Tuesday, January 18, 2005

So You Want to be a Chef

There are a lot of us out there who enjoy cooking. Enjoy it so much that we have delusions of grandeur thinking we'll toss the career path we've chosen and dive into culinary school. Sounds like a good idea to you? Let's go over a bit of what will change.

1. Income - Chef's, especially Executive Chef's, make very good money. That is until you factor in how many hours a week they put in at work. Oh yeah don't forget that they work every holiday, every evening - usually six a week - and rarely have a weekend off. Do you currently get weekends off? Are they the days you live for? If so, then maybe it's time to rethink that resignation. Do you have a good supply of income available to you while you're in school? A good support system in place, you're going to be without income for a bit. Then it will take you a couple of years to regain stability and pat off those loans!

2. School - In the US it is a good idea to go to school and get your certificate. Europe has apprecnticeship programs that are very good, however, it is a long haul and we're more the instant gratification genre here in the states. Depending on what specialty you decide to pursue school can take as long as two years. And it isn't cheap. There are very good schools across the nation. Take your time to look into the programs to see if they 'gel' with your expectations. Take the time to visit the campus before you sign on the dotted line. Some of the more well known schools are:

The CIA Located in Hyde Park, NY and Yountville, Ca at Greystone
Art Institute Locations in 31 cities across the nation
The French Culinary Institue in New York City
Johnson and Wales on the East Coast and Denver
Scottsdale Culinary Institute A Cordon Bleu School in Arizona
The French Pastry School in Chicago
New England Culinary Institute in Vermont
California Culinary Academy in San Francisco

This is just a short list of schools whose names I know off the top of my head. There are also community colleges all over the states that have culinary programs. While not having a big name chef on the roster, you do get some valuable training. Culinary school is expensive, but worth the training. It's not like paying $25,000 to go to school to get your bachelors degree in psychology only to find out there is nothing but low paying minimum jobs available until you have your masters or doctorate. These schools will train you to work. That's the key, if you learn how to work, you'll never be unemployed again.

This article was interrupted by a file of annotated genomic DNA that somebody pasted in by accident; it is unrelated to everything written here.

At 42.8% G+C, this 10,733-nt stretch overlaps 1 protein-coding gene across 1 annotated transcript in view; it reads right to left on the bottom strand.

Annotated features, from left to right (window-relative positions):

You may not always earn top dollar but you will be building a lifetime knowledge base to take you anywhere.

3. If you're thinking of becoming a chef because all your friends rave about how delicious your food is... Cooking at home, at your convenience in one thing. Cooking the same thing everyday, day in and day out (because it sells) can begin to become rote. Just like that day job you have now - if you're looking for excitement and accolades - throw more dinner parties. But if you wake up every morning with a yearning to serve mass quantities of food to people who may or may not like what you've prepared... maybe this is for you.

4. Becoming the celebrity chef. Don't believe everything you see on FoodTV. For every Bobby Flay, Emeril La Gasse, and Alton Brown out there, there are forty thousand people hoping to get their foot in that door. Before your dreams of becoming a famous chef someday - evaluate your goals. If the simple "my compliments to the chef" can ring your bell and extend satisfaction to you, that's great. Just don't think after a few years in the kitchen of a well known executive chef you'll going to break out and be "somebody". You already are somebody. Recognize that first!

5. Hard work. I mentioned this in a previous paragraph. It is long hours, tedious work and exhausting to cook. You'll begin at the bottom, cutting, slicing, plating. Someone has to put those little swirls of whipped cram on the top of the wonderful cake, the chocolate curls on that mousse, and those oh so lovely stuffed endive. Sometimes after graduating culinary school you'll be ready to take on that grill line. You'll get that first dream job, show up in in your best whites, and chop mushrooms all day in the back without ever getting a glimpse of the grill. It happens all the time. Remember, you're building a career.

Another thing to keep in mind about hard work. While you are in school it is best to extern a bit on your own. Most people call it trailing. What is trailing? It's going to the restaurant of your choice - you like the way the do things - the food is great, the people seem to have good attitudes, and asking if you can trail. Follow someone around all day, working where you're asked to work, plating, chopping, whipping, folding just about anything to gain some experience - for free. Most restaurants will allow you to trail. Remember though, if you set up a time to trail, be there on time and willing to work until they tell you to go home, it builds a good amount of experience and gives you a chance to show a chef how you work. Then maybe, when you get out of school, you'll have a chance to do a paid externship that could evolve into a full time job.

6. If you still aren't sure this is for you, go read a few blogs by chefs in training: Pastry Life is one, then there's Burning My Fingers In Boston and a great journal A Day In the Life of a Culinary Student by Logan Worley. These should give you a glimpse into their journey to becoming a chef. It will show you some ups and downs and definitely a lot of hard work.

I am sure there are those of you out there that could add tremendous amounts to this post. Feel free to comment and fill in the blanks where I left off.